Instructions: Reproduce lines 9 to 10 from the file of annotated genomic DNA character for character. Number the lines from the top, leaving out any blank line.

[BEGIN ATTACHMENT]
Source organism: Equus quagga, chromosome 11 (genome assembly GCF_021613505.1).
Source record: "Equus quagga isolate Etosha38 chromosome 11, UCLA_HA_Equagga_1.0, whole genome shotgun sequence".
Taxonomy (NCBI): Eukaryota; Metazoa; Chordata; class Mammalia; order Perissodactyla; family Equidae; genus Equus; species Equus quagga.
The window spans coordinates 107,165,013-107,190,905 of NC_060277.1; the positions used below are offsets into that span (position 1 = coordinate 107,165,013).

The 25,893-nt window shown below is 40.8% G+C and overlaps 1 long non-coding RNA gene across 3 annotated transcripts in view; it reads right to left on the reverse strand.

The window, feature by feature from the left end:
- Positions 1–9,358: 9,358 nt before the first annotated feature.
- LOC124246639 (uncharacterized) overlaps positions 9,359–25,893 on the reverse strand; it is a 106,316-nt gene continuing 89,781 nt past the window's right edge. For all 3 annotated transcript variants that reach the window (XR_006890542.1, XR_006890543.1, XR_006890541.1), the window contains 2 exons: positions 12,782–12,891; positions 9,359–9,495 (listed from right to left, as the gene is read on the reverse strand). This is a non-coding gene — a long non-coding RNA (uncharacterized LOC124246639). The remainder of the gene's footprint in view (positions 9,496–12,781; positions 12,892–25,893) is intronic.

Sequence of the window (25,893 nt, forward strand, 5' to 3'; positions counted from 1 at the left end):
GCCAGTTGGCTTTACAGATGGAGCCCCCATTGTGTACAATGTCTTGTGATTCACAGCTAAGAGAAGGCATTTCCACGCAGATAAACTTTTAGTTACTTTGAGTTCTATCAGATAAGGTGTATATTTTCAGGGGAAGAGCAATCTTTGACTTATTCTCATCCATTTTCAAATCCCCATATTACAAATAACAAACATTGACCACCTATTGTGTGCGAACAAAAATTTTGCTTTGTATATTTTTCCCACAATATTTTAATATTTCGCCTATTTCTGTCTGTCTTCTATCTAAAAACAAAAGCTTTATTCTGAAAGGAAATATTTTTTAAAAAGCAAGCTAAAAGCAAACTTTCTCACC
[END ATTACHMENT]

Sequence of the window (25,893 nt, forward strand, 5' to 3'; positions counted from 1 at the left end):
GCCAGTTGGCTTTACAGATGGAGCCCCCATTGTGTACAATGTCTTGTGATTCACAGCTAAGAGAAGGCATTTCCACGCAGATAAACTTTTAGTTACTTTGAGTTCTATCAGATAAGGTGTATATTTTCAGGGGAAGAGCAATCTTTGACTTATTCTCATCCATTTTCAAATCCCCATATTACAAATAACAAACATTGACCACCTATTGTGTGCGAACAAAAATTTTGCTTTGTATATTTTTCCCACAATATTTTAATATTTCGCCTATTTCTGTCTGTCTTCTATCTAAAAACAAAAGCTTTATTCTGAAAGGAAATATTTTTTAAAAAGCAAGCTAAAAGCAAACTTTCTCACC